Blogs and the Survival of Civilization

Blogs and the Survival of Civilization

R. Albert Mohler, Jr.
April 27, 2006

Daniel Henninger of The Wall Street Journal is looking at the explosion of Web logs (or “blogs”). His analysis is that “the world of blogs may be filling up with people who for the previous 200 millennia of human existence kept their weird thoughts more or less to themselves.”

Furthermore, the Web seems to be filled with those Henninger describes as “disinhibited.” In other words, these people have lost their inhibitions on the Web — and especially in their blogs. As he explains:

Disinhibited vocabulary is now the normal way people talk on cable TV, such as on “The Sopranos” or in stand-up comedy. On the Web and on the street, more people than not talk like this now. What once was isolated is covering everything. No wonder the major non-cable networks are suing to overturn the FCC’s decency rulings; they, too, want the full benefits of normalized disinhibition. Hip-hop, currently our most popular music form, is a well-defined world of disinhibition.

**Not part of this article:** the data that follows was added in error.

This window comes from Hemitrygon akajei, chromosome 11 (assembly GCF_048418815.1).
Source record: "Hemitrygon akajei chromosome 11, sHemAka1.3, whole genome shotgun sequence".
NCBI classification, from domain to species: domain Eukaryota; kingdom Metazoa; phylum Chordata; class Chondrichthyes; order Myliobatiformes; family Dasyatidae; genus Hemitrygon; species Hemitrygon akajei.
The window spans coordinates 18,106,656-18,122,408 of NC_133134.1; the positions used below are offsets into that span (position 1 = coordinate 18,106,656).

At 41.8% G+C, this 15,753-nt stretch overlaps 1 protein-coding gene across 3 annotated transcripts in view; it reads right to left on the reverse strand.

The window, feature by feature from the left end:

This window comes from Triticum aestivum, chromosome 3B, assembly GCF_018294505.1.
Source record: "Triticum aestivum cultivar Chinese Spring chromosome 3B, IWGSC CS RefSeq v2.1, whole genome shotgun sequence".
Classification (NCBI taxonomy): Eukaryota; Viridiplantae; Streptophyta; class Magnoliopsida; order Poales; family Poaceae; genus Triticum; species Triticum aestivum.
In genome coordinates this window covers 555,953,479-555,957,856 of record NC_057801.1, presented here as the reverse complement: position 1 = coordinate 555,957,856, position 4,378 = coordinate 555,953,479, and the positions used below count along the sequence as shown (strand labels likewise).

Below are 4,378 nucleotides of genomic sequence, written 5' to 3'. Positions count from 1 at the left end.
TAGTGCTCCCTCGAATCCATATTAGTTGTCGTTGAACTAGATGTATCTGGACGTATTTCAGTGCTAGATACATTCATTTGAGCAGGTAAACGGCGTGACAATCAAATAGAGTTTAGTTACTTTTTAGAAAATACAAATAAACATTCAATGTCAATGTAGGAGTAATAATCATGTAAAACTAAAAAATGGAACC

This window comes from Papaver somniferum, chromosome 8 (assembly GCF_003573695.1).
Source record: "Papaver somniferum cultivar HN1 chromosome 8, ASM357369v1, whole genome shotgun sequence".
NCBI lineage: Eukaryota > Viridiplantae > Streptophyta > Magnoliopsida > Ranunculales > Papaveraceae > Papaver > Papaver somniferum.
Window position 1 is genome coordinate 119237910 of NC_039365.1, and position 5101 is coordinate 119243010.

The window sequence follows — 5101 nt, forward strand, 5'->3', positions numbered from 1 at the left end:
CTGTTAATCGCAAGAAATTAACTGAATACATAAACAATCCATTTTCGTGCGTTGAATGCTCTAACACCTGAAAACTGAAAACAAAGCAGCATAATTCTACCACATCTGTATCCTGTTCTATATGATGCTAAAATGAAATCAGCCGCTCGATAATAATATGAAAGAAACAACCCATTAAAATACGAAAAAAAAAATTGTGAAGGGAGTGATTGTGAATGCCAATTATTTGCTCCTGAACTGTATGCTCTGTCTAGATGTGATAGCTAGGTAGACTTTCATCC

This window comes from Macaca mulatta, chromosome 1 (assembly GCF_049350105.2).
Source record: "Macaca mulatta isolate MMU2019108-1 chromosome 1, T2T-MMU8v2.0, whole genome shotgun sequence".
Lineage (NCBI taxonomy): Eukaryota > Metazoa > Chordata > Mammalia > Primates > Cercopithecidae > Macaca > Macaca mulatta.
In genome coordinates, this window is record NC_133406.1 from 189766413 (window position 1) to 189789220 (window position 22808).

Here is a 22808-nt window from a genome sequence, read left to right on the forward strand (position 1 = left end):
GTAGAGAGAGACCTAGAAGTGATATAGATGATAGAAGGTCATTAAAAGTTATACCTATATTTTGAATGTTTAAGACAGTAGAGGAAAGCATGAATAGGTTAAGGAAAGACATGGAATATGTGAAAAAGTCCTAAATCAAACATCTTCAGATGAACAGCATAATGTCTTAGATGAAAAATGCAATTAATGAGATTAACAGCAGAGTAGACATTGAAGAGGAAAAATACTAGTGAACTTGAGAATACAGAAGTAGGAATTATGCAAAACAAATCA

Intense language like this used to be confined to construction sites and corner bars. Now it is normal discourse on Web sites, the most popular forums for political discussion. Much of this is new. Politics is a social endeavor. The Web is nothing if not “social.” But the blogosphere is also the product not of people meeting, but venting alone at a keyboard with all the uninhibited, bat-out-of-**** hyperbole of thinking, suggestion and expression that this new technology seems to release.

Civilization requires a certain level of trust and a set of manners that determines what is and is not acceptable speech or behavior.  Right now, the blogosphere is something like a wild, wild, West with no sheriff in town.  There are few rules and a great deal of anarchy.  Bloggers are often “disinhibited” and worse.

Yet, it seems that the rise of the Web log represents a fundamental shift in the way our society receives, communicates, and processes ideas and information.  The Web log is not going away anytime soon.

R. Albert Mohler, Jr.

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